How can you protect your home against intruders?
A few simple measures will usually keep all but the most determined burglars from giving your home a second glance.
Steps to a safer home include locking away all ladders, garden tools, trash cans, patio furniture, and other outdoor accessories that could help an intruder break and enter.
Whether your home is humble or palatial, there's probably something inside it of interest to thieves.
But most burglars aren't angling to fill their bags with grandma's china or your best crystal.
Instead, they're after everyday items - the television, a sound system, your son's expensive pair of sneakers - that can be sold quickly and easily down the street.
Most burglars are not exceedingly skilled at their game. The majority are teens or young adults on the prowl for an unoccupied, unsecured home.
Few have high-tech lock-picking devices; their tools are as simple as their methods - they'll pry open a sliding glass door with a screwdriver, or stand on a patio chair or shimmy up a drainpipe to reach an unlocked window.
The good news is that your antitheft strategies can be simple, too.
A few basic precautions will usually keep all but the most determined burglars from giving your home a second glance.
You probably worry most about intruders at night, but more than half of all break-ins actually occur in the daytime.
Today's dual-career couples, with their often-empty homes, have made weekday mornings the prime time for burglaries.
The first step toward a safer home is to take a walk around the perimeter of your home. Is the vegetation near doors and windows well trimmed?
Dense shrubbery provides the perfect cover for intruders, allowing them to work undetected by your neighbors.
Make a note to prune any overgrown greenery the next time you're working in the garden.
Then look around your yard. Do you have ladders, sturdy trash cans, stackable boxes, garden tools, or patio furniture that could help a thief break in? If so, stow them in your garage or tool shed.
Even a metal drainpipe can provide access to second-story windows, which are often left unlocked. Stop climbers in their tracks by spreading a bit of petroleum jelly along pipes that reach ground level.
You needn't go much higher than the first floor, so a small stepladder, a big tub of jelly, and some disposable plastic gloves are all you'll need. Reapply whenever the pipe loses its slick.
Next, check all your windows. Those at street level are favorite entry points because they're easily reachable and often hidden from view.
Make a note to install grilles, bars, or metal security gates that open from the inside with a safety latch to give your family an exit in case of fire.
First- and second-story windows can be secured simply by adding a pickproof locking device - such as a keyed lock, a sash lock, or a locking bolt, depending on the type of window you have.
For sash windows, purchase a simple gadget that screws onto the inside of the frame at the height you choose and contains a knob you can slide out (to prevent the window from opening past the chosen height) or slide in (to allow free opening).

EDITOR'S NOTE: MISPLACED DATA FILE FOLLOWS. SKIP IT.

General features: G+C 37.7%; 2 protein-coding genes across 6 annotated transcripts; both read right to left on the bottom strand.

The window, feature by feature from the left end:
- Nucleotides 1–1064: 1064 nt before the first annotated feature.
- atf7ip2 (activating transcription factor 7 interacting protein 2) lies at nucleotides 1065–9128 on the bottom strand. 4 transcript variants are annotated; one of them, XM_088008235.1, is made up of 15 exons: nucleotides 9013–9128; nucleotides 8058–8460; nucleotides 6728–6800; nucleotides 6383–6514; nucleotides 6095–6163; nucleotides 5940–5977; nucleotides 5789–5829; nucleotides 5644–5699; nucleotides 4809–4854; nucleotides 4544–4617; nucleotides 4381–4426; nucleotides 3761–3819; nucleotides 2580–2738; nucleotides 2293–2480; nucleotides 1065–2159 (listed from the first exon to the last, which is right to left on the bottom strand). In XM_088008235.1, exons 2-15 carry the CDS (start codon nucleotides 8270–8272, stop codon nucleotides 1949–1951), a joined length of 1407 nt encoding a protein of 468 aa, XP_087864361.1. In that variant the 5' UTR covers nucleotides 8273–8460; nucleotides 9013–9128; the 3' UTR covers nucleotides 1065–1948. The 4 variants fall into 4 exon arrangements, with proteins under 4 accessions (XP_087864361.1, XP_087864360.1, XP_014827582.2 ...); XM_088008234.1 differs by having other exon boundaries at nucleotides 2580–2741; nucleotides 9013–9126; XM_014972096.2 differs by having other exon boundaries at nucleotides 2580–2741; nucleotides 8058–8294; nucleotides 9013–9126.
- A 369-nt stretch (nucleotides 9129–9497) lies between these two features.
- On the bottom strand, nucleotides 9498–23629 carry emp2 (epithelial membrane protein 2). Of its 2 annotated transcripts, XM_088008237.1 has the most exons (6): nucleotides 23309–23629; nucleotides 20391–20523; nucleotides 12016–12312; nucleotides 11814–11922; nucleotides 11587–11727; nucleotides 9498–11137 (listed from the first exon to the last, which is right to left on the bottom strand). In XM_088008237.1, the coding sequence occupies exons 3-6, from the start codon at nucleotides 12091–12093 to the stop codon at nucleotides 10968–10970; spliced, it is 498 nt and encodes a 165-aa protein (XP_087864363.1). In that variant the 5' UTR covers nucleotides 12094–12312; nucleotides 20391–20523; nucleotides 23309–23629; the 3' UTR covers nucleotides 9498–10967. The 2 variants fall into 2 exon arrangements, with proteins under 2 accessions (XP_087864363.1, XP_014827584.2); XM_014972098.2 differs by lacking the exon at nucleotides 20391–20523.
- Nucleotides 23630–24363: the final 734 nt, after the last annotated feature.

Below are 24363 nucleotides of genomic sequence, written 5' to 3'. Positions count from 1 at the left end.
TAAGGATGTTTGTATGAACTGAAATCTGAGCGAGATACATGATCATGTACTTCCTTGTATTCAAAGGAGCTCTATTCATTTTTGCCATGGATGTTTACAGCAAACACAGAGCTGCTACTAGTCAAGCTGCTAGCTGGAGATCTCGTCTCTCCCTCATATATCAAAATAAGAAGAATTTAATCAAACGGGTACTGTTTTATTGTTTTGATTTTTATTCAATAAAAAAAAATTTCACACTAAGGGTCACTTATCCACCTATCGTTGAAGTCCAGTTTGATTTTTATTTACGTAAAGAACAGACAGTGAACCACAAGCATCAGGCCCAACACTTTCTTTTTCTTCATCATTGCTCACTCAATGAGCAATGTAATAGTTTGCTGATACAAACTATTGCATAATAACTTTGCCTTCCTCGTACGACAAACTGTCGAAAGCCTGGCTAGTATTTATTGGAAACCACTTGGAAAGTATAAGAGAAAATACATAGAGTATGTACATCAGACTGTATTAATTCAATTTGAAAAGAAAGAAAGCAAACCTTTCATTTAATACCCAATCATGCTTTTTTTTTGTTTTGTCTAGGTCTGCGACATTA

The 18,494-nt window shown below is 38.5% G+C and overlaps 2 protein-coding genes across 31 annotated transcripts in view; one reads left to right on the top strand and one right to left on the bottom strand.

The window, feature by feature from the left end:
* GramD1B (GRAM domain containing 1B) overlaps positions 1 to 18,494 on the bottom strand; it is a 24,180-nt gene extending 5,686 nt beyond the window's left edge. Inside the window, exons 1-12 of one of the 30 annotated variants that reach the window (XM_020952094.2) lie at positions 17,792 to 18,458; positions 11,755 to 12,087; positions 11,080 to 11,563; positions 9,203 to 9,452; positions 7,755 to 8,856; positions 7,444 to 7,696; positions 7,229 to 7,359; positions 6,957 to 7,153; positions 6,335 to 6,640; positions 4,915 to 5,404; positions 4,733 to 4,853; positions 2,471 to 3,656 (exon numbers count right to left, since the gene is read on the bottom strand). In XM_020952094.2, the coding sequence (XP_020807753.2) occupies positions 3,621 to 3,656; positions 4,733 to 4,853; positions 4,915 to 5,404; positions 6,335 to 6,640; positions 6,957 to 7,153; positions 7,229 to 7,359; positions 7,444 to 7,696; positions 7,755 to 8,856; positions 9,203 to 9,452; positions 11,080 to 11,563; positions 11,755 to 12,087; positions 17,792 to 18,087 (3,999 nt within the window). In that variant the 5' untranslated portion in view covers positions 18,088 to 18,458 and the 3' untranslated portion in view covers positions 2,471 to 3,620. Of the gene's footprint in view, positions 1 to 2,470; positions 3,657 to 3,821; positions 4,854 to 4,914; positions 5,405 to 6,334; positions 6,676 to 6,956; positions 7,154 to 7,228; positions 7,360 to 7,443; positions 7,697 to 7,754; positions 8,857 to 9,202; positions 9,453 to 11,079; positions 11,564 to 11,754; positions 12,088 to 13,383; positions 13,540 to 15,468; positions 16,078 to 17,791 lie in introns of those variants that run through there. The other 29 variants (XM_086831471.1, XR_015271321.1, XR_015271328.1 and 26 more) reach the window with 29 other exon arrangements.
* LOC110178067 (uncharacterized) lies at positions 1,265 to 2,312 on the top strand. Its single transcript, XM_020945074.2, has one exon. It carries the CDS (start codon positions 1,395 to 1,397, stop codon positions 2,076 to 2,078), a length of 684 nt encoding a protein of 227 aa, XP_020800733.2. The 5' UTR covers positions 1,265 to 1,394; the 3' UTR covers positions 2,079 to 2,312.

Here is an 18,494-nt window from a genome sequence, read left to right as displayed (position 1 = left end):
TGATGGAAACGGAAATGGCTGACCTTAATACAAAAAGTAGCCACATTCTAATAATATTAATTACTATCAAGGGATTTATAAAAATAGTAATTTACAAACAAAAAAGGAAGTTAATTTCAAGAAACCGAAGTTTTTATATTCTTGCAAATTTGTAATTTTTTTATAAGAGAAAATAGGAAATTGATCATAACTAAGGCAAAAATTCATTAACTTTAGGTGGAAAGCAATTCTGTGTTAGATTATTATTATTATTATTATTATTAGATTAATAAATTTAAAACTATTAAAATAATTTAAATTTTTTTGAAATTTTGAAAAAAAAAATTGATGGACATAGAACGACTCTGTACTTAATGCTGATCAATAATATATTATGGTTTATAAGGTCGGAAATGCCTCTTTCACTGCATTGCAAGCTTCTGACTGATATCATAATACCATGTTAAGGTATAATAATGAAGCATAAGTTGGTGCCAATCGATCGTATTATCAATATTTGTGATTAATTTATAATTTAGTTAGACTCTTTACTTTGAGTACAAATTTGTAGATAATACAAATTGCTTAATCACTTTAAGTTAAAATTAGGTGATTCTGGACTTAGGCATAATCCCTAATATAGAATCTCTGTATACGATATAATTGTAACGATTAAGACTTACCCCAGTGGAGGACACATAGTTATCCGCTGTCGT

If your home has sliding aluminum-frame windows, an aluminum traveler, fastened by a hand-tightened bolt or knob you secure along the lower window track at a desired distance from the opening edge, will keep intruders from sliding open the window should they defeat the primary lock.
Doors leading outside are where more than three-quarters of all burglars gain entry, and where your efforts are most likely to have a dramatic impact on your family's safety and your home's security.
Sliding glass doors are the type most vulnerable to break-ins, as their rudimentary locks are easy to pick.
The simplest solution is a metal bar or a length of wood dowelling (a section of broom handle also works) placed in the lower door track. Determined thieves have, however, been known to circumvent these by lifting the glass panels out of their tracks.
Make it harder for them by adding a pin lock. You can buy one from your local locksmith or at your neighborhood hardware store.
Take a close look at your front door - nearly a third of all burglars gain entrance here. Your door should be made of either solid wood - at least one and three-eighths inches (3.5cm) thick - or steel.
Replace any thin, hollow doors, which are a snap for a determined thief to kick open.
Whatever type of door it is, the hinges should not be on the outside, as the pins could easily be removed and the entire door taken off its frame. If your door has exterior hinges, replace them with hinges whose pins can't be removed.
No, stashing your spare house key under the doormat or beneath a flowerpot is not creative. These are the first places thieves look for keys in hopes of easy access to your home. Move the spare to a different, more creative location.
Today's improved technology and competitive marketplace have made getting an alarm system for your home more affordable than ever.
Most systems include magnetic door and window contacts that trip the alarm when separated. The central component of a security system service is a round-the-clock monitoring station that responds to any security breach by telephoning you.
If you don't answer the call and provide your password, the police will be sent to your home.
Should an intruder break in while you're there and force you to turn off the alarm, you can key in a unique code that will send a silent call for help.
Most home security systems are simple enough that a guest or school-age child could learn to operate them.
Ultimately, the decision to go with one of the home security system companies in your area will hinge on how much home security you need and whether the peace mind that you stand to gain is worth the cost of the security system service.